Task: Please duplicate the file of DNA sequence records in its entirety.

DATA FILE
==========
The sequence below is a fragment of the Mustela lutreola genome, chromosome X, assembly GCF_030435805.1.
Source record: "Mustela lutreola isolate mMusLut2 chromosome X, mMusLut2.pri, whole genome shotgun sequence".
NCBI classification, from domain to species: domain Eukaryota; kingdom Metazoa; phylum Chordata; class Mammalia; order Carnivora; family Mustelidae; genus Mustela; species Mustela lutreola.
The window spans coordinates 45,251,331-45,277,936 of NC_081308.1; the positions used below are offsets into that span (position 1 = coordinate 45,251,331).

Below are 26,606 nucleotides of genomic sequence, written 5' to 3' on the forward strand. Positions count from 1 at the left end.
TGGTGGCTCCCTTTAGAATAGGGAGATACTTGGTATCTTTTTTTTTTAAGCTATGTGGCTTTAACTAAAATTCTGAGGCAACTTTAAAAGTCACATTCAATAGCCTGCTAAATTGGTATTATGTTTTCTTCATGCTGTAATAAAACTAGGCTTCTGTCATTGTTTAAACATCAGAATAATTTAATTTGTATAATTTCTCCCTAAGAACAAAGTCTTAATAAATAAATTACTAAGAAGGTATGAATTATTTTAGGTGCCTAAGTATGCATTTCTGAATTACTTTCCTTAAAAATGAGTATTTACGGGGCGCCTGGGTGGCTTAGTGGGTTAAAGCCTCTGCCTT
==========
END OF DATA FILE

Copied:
The sequence below is a fragment of the Mustela lutreola genome, chromosome X, assembly GCF_030435805.1.
Source record: "Mustela lutreola isolate mMusLut2 chromosome X, mMusLut2.pri, whole genome shotgun sequence".
NCBI classification, from domain to species: domain Eukaryota; kingdom Metazoa; phylum Chordata; class Mammalia; order Carnivora; family Mustelidae; genus Mustela; species Mustela lutreola.
The window spans coordinates 45,251,331-45,277,936 of NC_081308.1; the positions used below are offsets into that span (position 1 = coordinate 45,251,331).

Below are 26,606 nucleotides of genomic sequence, written 5' to 3' on the forward strand. Positions count from 1 at the left end.
TGGTGGCTCCCTTTAGAATAGGGAGATACTTGGTATCTTTTTTTTTTAAGCTATGTGGCTTTAACTAAAATTCTGAGGCAACTTTAAAAGTCACATTCAATAGCCTGCTAAATTGGTATTATGTTTTCTTCATGCTGTAATAAAACTAGGCTTCTGTCATTGTTTAAACATCAGAATAATTTAATTTGTATAATTTCTCCCTAAGAACAAAGTCTTAATAAATAAATTACTAAGAAGGTATGAATTATTTTAGGTGCCTAAGTATGCATTTCTGAATTACTTTCCTTAAAAATGAGTATTTACGGGGCGCCTGGGTGGCTTAGTGGGTTAAAGCCTCTGCCTT